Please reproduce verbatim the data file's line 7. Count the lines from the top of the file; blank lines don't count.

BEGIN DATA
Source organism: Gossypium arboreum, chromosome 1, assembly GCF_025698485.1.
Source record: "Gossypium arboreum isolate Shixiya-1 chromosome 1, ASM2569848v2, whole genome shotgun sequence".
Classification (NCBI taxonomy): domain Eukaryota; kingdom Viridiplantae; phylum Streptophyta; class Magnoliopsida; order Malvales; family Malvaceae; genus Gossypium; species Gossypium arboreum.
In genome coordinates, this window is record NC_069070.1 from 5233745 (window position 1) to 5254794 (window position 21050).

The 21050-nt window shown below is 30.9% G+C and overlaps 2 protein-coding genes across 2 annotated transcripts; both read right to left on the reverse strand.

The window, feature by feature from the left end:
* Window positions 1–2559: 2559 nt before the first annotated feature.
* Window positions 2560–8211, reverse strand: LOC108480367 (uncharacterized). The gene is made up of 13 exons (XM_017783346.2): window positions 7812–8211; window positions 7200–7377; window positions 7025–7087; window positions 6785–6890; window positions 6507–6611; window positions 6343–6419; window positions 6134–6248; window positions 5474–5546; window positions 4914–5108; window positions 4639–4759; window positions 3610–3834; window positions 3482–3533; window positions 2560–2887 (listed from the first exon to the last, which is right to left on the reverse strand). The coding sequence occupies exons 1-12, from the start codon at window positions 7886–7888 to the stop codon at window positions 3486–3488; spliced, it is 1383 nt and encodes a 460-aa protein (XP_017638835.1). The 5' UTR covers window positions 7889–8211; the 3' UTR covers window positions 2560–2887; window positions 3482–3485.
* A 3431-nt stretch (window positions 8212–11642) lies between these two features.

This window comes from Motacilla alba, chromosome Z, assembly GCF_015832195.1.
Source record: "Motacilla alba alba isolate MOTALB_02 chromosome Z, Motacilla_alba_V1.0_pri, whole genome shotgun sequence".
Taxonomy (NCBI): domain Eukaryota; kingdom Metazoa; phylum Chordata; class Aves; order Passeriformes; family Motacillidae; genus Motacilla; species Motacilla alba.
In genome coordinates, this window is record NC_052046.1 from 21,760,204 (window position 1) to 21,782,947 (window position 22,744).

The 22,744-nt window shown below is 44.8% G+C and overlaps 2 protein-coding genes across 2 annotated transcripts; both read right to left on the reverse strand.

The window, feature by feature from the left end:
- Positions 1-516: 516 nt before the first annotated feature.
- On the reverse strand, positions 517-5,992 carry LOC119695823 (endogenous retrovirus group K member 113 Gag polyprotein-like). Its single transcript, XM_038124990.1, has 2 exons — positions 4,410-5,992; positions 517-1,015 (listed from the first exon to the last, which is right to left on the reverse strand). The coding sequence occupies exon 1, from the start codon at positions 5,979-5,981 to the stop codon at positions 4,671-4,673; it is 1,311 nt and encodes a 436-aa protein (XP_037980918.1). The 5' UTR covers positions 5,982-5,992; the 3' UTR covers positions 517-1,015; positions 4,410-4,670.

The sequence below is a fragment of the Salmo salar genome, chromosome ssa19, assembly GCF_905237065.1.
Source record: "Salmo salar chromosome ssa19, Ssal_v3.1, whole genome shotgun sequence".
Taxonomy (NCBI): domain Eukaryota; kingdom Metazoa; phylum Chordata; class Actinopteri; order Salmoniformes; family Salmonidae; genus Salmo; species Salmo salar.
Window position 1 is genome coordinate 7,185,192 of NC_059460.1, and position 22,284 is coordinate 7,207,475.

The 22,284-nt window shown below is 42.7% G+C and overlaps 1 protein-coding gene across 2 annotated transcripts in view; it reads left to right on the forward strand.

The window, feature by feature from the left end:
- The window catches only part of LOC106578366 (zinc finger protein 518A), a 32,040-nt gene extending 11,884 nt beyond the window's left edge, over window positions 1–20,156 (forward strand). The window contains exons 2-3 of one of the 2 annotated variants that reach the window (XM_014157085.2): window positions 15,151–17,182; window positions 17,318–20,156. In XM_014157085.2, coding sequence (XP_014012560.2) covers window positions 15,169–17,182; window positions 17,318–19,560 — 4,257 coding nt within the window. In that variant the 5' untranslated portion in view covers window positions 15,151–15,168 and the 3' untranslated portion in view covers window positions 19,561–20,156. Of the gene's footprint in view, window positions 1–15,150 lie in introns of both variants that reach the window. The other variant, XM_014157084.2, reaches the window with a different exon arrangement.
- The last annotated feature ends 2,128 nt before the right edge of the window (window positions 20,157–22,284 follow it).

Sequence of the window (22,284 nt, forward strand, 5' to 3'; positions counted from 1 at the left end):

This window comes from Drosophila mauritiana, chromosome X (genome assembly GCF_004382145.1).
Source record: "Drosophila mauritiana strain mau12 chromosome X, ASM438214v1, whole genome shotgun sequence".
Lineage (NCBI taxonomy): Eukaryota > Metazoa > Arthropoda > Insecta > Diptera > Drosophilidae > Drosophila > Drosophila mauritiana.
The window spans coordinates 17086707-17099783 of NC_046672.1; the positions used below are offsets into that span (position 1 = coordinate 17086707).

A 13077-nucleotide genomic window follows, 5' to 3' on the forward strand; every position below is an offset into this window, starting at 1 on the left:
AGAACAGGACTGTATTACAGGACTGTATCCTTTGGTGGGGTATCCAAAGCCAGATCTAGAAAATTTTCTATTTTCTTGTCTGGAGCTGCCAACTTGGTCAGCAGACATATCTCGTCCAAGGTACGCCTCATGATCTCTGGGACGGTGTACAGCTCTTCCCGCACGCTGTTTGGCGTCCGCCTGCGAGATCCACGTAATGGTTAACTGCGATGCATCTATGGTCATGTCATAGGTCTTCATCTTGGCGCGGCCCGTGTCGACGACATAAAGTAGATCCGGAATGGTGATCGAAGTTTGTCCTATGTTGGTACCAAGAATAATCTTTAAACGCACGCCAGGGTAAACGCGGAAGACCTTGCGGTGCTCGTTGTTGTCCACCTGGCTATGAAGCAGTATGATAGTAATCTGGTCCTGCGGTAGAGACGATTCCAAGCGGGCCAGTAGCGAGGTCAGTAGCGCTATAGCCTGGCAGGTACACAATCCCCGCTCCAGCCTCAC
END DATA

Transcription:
* Window positions 1–2559: 2559 nt before the first annotated feature.